For people who have limited contact with Spanish speakers, but still want to learn some Spanish words, here are some of the more common:
- Hola – hello
- Amor – love
- Gato – cat
- Perro – dog
- Sonreír – smile
- Sí – yes
- Gracias – Thank you
- Adiós – Goodbye
- Semana – week
- Hoy – today
- Año – year
- Ayer – yesterday
- Mañana – tomorrow
- Hora – hour
- Bueno (Buena) – good
- Hermoso (Hermosa) – beautiful
- Malo – bad
- Fácil – easy
- Dificil – difficult
- Buenos días – Good morning
- Buenas tardes – Good afternoon
- Buenas noches – Good evening
- ¿Cómo estás? – How are you? (informal)
- ¿Cómo está usted? – How are you? (formal)
- Bien, gracias. / Muy bien. – Well, thanks / Very well.
- Como siempre – As always
- Más o menos. – Okay, so-so.
- Todo bien – All good
- Nada – nothing
- ¿Cómo te va? – How’s it going?
- ¿Cómo has ido? – How have you been?
- ¿Qué tal? – What’s up?
- ¿Qué pasa? – What’s happening?
- ¿Qué haces? – What are you doing?
- ¡Delicioso! – delicious
- Café – coffee
- Cerveza – beer
- Té – tea
- Vino – wine
- Agua – water
- Pie –foot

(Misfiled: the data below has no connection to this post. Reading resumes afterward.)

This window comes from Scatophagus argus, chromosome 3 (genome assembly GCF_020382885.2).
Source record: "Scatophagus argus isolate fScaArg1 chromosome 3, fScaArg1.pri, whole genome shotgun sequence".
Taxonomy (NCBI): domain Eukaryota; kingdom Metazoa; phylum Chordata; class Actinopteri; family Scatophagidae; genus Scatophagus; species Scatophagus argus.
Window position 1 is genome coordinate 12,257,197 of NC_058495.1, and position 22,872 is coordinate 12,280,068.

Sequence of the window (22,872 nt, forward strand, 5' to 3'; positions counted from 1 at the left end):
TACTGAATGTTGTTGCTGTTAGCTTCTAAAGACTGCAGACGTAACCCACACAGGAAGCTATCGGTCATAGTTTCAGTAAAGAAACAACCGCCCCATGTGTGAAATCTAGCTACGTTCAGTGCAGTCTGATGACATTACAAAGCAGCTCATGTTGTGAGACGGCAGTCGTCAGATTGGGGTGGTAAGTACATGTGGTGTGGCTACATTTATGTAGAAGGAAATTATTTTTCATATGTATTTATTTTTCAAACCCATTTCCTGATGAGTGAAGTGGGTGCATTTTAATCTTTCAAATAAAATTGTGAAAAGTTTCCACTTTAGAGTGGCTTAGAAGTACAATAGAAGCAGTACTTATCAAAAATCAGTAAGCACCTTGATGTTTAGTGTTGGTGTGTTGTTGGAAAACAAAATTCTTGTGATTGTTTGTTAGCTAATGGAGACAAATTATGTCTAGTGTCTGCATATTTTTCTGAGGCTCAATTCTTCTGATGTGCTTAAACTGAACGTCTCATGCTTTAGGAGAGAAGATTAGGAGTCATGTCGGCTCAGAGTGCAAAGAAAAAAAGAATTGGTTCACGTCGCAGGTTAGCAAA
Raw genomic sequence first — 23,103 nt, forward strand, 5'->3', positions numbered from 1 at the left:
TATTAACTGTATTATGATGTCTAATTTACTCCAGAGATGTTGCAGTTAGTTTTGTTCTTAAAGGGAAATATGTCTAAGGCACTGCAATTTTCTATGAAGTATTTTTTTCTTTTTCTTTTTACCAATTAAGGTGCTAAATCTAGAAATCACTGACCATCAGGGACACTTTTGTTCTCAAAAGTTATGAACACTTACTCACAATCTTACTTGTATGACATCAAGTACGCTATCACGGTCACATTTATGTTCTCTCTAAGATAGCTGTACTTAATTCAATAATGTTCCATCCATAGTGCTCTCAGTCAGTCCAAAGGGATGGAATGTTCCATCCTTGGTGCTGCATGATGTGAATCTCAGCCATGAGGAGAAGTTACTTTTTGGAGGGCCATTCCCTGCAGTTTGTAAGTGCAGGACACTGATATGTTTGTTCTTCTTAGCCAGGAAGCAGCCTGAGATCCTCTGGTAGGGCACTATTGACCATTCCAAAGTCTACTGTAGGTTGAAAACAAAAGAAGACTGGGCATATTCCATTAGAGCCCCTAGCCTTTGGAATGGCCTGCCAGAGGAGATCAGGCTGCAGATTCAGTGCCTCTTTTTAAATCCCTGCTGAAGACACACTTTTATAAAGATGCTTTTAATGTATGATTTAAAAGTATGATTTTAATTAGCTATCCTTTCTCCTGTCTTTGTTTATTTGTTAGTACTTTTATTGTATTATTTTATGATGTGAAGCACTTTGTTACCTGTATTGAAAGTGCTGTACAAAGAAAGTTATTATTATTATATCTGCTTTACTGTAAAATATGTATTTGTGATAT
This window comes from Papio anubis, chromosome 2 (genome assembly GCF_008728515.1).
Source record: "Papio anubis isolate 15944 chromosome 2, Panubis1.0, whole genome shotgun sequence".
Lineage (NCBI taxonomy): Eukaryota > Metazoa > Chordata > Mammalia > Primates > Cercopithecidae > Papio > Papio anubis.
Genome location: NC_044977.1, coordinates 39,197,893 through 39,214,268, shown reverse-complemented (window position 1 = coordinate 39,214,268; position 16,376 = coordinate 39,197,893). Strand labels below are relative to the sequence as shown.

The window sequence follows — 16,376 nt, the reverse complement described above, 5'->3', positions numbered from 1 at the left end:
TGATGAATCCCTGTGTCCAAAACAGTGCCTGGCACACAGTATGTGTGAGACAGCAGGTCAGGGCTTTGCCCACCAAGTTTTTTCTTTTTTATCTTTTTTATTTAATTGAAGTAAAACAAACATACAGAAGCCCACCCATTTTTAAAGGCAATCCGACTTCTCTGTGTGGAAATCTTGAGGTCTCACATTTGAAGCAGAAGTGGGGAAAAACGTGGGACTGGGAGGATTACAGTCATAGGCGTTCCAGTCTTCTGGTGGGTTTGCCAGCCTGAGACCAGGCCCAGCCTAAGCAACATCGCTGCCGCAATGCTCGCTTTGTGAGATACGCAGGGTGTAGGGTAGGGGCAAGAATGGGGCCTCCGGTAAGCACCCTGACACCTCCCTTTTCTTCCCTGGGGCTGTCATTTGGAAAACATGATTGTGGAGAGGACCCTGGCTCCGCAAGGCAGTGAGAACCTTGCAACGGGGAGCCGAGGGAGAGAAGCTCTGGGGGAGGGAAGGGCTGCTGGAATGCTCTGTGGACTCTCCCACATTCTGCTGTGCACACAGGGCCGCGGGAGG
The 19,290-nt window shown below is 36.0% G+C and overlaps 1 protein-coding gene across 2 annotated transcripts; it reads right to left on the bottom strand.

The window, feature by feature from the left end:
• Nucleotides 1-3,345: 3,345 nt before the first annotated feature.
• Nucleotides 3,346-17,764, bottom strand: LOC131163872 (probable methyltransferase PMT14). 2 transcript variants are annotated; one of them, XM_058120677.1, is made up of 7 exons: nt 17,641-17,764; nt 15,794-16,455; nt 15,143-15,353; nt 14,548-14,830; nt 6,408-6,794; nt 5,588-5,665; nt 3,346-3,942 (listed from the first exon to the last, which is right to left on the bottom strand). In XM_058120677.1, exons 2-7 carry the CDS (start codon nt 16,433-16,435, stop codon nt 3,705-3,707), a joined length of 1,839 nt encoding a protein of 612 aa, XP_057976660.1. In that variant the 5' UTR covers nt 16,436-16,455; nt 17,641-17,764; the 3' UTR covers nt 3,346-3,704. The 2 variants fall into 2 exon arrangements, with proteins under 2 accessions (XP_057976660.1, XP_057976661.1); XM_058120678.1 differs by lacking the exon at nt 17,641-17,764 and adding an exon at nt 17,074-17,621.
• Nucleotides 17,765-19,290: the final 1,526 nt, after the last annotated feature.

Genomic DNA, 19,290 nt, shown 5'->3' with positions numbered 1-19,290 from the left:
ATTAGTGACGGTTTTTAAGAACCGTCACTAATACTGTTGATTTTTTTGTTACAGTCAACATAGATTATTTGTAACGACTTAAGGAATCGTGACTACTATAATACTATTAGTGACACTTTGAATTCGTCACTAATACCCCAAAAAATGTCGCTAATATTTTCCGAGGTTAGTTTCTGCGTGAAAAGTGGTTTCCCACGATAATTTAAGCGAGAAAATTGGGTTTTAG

- Mano – hand
- Cabeza – head
- Brazo – arm
- Dedo – finger
- Cuerpo – body
- Enfermera (Enfermero) – nurse
- Empleado – employee
- Cocinero – cook
- Médico – doctor
- Encargado – manager
- Lo siento. – I’m sorry
- ¡Perdón! / Con permiso. – Excuse me!
- Te amo – I love you
- Necesito ayuda. – I need help
- Hasta luego – Later
- Hasta pronto – See you soon
- Hasta la vista – Until we see each other again
- Nos vemos – See ya
- ¡Buena suerte! – Good luck!
- ¡Buen viaje! – Have a good trip!
- ¡Salud! – Cheers!
- ¡Muy bien! – Well done!
- ¡Cuídate! – Take care!
- ¡Felicitaciones! – Congratulations!
- ¡Bienvenidos! (¡Bienvenidas!) – Welcome!
- ¡Feliz Cumpleaños! – Happy birthday!
Do you know of other Spanish words that are difficult to translate into English? Please let us know.
Spanish words with no exact equivalent in English
As mentioned, Spanish is easy to pronounce because you speak it as it is written. However, the language has many words and phrases that are difficult to translate. Either they do not have equivalents in English, or it will take more words to explain their meanings fully. Here are some of them.
- Anteayer – the day before yesterday
- Botellón – party in the street
- Chapuza – something that was badly repaired or made
- Consuegro – the parent-in-law of your daughter or son
- Entrecejo – the space between the eyebrows
- Puente – long weekend
- Resol – the sun’s reflection
- Sobremesa – (situation) when people still stay seated after their meal to continue chatting
- Vergüenza ajena – your feeling of embarrassment due to the action of another person
- Estrenar – wearing or using something new for the first time
- Madrugar – to wake up early (in the morning)
- Trasnochar – to stay awake all night
- Friolero/friolera – a person who is sensitive to the cold
- Caluroso/calurosa- a person who is sensitive to the heat